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guys (still) kick ass – part 1


Economic projections

Rosin writes that, “Of the 15 job categories projected to grow the most in the next decade in the U.S., all but two are occupied primarily by women. …

Men dominate just two of the 15 job categories projected to grow the most over the next decade: janitor and computer engineer. Women have everything else — nursing, home health assistance, child care, food preparation. Many of the new jobs, says Heather Boushey of the Center for American Progress, “replace the things that women used to do in the home for free.” None is especially high-paying. But the steady accumulation of these jobs adds up to an economy that, for the working class, has become more amenable to women than to men.

This is a statistic that has echoed around the web — googling it I got nearly 7,000 hits — but it wasn’t true when Rosin wrote it, and it isn’t true now.

There are two ways to look at job growth, of course: by percent or numerically. But in either case, the Bureau of Labor Statistics figures don’t show what Rosin says they do. The 15 professions expected to grow the most from 2008-’18 by total openings included the male-dominated fields of construction laborers, heavy truck drivers and landscaping and grounds keeping workers. Men also dominate several fields in the top 15 by percentage growth, including biomedical engineers, network systems and data communications analysts and computer software engineers.

On Feb. 1, the Bureau of Labor Statistics released their new biannual projections, for 2010-2020. The 15 professions now expected to grow the most numerically include the male-dominated fields of heavy truck driver, laborer and postsecondary teacher (54.1 percent male). Women do predominate among the ranks of customer service reps, food service workers and retail salespersons, and do dominate some of the other professions, involving health care and child care. Percentage-wise, the 15 fastest-growing professions include biomedical engineers, brickmason helpers, carpenter helpers, iron and rebar workers and glaziers.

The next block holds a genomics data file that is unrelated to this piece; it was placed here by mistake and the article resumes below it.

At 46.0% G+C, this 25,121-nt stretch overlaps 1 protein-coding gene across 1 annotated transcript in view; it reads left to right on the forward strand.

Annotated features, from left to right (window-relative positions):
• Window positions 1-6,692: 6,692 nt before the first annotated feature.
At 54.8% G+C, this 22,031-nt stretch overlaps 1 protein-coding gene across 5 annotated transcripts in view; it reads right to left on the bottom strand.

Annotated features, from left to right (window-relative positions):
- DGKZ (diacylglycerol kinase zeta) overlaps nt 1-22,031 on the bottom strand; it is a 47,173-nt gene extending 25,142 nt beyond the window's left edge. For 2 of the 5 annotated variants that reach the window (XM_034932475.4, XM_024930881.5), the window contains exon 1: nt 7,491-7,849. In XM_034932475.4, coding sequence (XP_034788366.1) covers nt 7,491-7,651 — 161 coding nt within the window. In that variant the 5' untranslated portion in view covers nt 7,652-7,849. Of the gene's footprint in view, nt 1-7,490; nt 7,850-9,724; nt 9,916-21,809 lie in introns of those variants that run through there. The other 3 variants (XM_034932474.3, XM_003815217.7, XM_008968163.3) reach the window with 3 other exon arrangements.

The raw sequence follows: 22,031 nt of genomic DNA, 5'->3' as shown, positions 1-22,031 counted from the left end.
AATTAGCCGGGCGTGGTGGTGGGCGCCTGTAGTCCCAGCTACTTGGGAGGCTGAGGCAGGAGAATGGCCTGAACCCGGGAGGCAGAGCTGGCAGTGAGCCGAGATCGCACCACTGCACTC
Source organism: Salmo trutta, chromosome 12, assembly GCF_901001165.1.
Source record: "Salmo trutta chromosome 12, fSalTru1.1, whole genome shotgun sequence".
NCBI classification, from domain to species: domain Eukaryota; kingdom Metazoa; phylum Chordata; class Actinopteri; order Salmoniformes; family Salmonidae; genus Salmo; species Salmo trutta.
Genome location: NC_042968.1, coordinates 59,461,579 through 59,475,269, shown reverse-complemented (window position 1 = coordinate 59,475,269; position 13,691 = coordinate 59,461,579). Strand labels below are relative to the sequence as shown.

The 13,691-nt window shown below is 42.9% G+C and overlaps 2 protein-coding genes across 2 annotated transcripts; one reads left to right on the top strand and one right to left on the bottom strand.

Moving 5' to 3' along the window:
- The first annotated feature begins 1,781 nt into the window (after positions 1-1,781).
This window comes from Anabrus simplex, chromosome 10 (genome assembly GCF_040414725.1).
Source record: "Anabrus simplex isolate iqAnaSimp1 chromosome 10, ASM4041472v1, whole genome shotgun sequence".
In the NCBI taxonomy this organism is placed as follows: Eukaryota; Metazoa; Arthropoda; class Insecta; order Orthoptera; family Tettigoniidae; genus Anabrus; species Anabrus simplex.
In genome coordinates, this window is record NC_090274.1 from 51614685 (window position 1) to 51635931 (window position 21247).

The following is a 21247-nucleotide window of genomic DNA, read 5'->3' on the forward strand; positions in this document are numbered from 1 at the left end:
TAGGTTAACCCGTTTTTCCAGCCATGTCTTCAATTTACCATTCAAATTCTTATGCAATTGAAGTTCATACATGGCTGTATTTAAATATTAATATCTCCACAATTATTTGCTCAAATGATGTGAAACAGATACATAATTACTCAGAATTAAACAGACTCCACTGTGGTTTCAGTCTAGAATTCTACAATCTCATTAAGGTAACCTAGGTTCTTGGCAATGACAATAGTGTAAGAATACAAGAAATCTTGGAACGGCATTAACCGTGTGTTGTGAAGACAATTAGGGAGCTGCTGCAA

More importantly — why look at just the top 15 professions? The BLS lists the top 30. Also, the 15 professions expected to grow the most are expected to generate just 6.3 million of the 20.5 million new jobs expected by 2020.

It’s also worth noting that according to the BLS, more than half — 61.6 percent — of the 54.8 million million total openings expected by 2020 will come from the need to replace workers who retire or permanently leave a profession. So, according to BLS, “even occupations that are projected to experience slower-than-average growth or to decline in employment still may offer many job openings.”

For example, mining is an industry in decline — yet it still offers some really phenomenal job opportunities.

Basically this is a not a statistic that should worry men or said to presage our downfall.

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